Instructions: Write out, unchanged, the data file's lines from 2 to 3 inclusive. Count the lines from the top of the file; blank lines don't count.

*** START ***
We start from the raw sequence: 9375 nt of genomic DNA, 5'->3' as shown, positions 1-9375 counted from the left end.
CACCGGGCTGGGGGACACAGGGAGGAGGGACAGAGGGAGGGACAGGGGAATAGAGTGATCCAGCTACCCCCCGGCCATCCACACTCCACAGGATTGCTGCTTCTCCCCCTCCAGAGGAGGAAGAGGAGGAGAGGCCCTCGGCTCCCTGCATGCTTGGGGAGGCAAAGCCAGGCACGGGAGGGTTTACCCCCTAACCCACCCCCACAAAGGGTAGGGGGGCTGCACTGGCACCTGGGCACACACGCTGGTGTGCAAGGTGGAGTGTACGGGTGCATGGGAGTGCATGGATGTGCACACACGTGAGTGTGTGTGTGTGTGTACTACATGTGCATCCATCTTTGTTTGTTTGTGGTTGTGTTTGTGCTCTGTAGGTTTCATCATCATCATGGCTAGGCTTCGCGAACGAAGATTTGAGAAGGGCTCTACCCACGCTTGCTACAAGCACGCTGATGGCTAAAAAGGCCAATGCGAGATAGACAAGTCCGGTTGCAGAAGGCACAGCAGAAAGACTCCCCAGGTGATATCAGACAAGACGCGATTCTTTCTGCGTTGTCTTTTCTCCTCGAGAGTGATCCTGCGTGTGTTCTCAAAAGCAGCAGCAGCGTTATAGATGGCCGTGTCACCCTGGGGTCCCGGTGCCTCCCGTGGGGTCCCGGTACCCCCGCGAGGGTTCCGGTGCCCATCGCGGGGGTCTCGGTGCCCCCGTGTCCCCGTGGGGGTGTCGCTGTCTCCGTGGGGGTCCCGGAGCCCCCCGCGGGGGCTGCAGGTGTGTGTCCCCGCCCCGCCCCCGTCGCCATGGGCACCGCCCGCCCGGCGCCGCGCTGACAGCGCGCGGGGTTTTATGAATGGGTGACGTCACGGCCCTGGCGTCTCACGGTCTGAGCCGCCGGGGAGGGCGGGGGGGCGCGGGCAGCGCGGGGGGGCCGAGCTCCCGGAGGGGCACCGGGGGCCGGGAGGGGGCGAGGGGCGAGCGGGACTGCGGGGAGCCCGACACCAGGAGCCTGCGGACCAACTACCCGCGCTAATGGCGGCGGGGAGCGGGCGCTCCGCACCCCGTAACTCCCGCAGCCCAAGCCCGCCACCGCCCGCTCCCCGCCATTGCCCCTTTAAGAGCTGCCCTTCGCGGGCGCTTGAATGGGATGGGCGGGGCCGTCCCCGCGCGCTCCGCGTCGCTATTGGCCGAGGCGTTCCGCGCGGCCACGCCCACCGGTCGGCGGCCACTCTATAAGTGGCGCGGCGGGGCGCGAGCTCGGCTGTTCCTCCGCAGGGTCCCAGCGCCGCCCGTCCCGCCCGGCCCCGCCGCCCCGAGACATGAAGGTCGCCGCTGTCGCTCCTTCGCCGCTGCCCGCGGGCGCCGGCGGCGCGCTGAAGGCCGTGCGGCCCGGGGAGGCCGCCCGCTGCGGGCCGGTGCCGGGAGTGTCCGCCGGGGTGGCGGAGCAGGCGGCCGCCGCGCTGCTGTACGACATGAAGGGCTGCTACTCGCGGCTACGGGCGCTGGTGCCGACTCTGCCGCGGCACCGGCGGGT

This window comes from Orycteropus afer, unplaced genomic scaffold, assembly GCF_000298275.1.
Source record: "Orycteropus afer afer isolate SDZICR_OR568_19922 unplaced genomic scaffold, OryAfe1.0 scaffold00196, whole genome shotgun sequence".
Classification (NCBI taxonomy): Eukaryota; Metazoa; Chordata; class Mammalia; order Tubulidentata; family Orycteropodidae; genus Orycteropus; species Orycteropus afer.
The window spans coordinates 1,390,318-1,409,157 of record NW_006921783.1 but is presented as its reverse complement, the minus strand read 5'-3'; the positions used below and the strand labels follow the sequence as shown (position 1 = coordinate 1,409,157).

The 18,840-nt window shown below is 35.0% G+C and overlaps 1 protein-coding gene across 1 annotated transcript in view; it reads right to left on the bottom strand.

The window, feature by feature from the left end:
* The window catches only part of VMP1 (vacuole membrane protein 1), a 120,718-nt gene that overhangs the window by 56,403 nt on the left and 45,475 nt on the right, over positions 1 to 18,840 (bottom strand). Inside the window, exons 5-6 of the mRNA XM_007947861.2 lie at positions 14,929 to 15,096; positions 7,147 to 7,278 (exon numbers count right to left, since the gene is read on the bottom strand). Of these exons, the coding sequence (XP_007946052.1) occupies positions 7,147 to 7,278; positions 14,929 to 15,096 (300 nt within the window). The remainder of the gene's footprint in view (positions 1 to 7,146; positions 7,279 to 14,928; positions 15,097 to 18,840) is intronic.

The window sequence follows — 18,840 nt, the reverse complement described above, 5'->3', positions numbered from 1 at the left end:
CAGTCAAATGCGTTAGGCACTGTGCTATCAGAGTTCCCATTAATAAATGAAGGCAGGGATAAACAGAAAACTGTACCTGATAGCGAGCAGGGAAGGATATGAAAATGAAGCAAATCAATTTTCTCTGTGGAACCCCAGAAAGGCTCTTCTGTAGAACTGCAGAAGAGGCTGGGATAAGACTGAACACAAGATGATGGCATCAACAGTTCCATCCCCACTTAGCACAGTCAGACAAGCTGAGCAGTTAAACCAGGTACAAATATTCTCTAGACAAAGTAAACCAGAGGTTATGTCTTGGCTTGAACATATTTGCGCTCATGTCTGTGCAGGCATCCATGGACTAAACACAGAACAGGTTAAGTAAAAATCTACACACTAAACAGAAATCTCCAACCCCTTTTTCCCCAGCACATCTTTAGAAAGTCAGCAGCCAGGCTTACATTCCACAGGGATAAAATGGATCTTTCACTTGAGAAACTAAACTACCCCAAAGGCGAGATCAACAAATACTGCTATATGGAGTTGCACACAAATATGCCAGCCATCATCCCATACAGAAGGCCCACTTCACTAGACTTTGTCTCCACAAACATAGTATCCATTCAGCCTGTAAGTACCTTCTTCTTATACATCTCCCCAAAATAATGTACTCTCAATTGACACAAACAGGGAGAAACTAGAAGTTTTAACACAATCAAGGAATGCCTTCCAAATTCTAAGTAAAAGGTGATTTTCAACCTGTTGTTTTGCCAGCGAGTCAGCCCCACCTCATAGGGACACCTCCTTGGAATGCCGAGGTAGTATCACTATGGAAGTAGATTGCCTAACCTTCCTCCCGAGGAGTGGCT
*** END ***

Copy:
CACCGGGCTGGGGGACACAGGGAGGAGGGACAGAGGGAGGGACAGGGGAATAGAGTGATCCAGCTACCCCCCGGCCATCCACACTCCACAGGATTGCTGCTTCTCCCCCTCCAGAGGAGGAAGAGGAGGAGAGGCCCTCGGCTCCCTGCATGCTTGGGGAGGCAAAGCCAGGCACGGGAGGGTTTACCCCCTAACCCACCCCCACAAAGGGTAGGGGGGCTGCACTGGCACCTGGGCACACACGCTGGTGTGCAAGGTGGAGTGTACGGGTGCATGGGAGTGCATGGATGTGCACACACGTGAGTGTGTGTGTGTGTGTACTACATGTGCATCCATCTTTGTTTGTTTGTGGTTGTGTTTGTGCTCTGTAGGTTTCATCATCATCATGGCTAGGCTTCGCGAACGAAGATTTGAGAAGGGCTCTACCCACGCTTGCTACAAGCACGCTGATGGCTAAAAAGGCCAATGCGAGATAGACAAGTCCGGTTGCAGAAGGCACAGCAGAAAGACTCCCCAGGTGATATCAGACAAGACGCGATTCTTTCTGCGTTGTCTTTTCTCCTCGAGAGTGATCCTGCGTGTGTTCTCAAAAGCAGCAGCAGCGTTATAGATGGCCGTGTCACCCTGGGGTCCCGGTGCCTCCCGTGGGGTCCCGGTACCCCCGCGAGGGTTCCGGTGCCCATCGCGGGGGTCTCGGTGCCCCCGTGTCCCCGTGGGGGTGTCGCTGTCTCCGTGGGGGTCCCGGAGCCCCCCGCGGGGGCTGCAGGTGTGTGTCCCCGCCCCGCCCCCGTCGCCATGGGCACCGCCCGCCCGGCGCCGCGCTGACAGCGCGCGGGGTTTTATGAATGGGTGACGTCACGGCCCTGGCGTCTCACGGTCTGAGCCGCCGGGGAGGGCGGGGGGGCGCGGGCAGCGCGGGGGGGCCGAGCTCCCGGAGGGGCACCGGGGGCCGGGAGGGGGCGAGGGGCGAGCGGGACTGCGGGGAGCCCGACACCAGGAGCCTGCGGACCAACTACCCGCGCTAATGGCGGCGGGGAGCGGGCGCTCCGCACCCCGTAACTCCCGCAGCCCAAGCCCGCCACCGCCCGCTCCCCGCCATTGCCCCTTTAAGAGCTGCCCTTCGCGGGCGCTTGAATGGGATGGGCGGGGCCGTCCCCGCGCGCTCCGCGTCGCTATTGGCCGAGGCGTTCCGCGCGGCCACGCCCACCGGTCGGCGGCCACTCTATAAGTGGCGCGGCGGGGCGCGAGCTCGGCTGTTCCTCCGCAGGGTCCCAGCGCCGCCCGTCCCGCCCGGCCCCGCCGCCCCGAGACATGAAGGTCGCCGCTGTCGCTCCTTCGCCGCTGCCCGCGGGCGCCGGCGGCGCGCTGAAGGCCGTGCGGCCCGGGGAGGCCGCCCGCTGCGGGCCGGTGCCGGGAGTGTCCGCCGGGGTGGCGGAGCAGGCGGCCGCCGCGCTGCTGTACGACATGAAGGGCTGCTACTCGCGGCTACGGGCGCTGGTGCCGACTCTGCCGCGGCACCGGCGGGT

This window comes from Orycteropus afer, unplaced genomic scaffold, assembly GCF_000298275.1.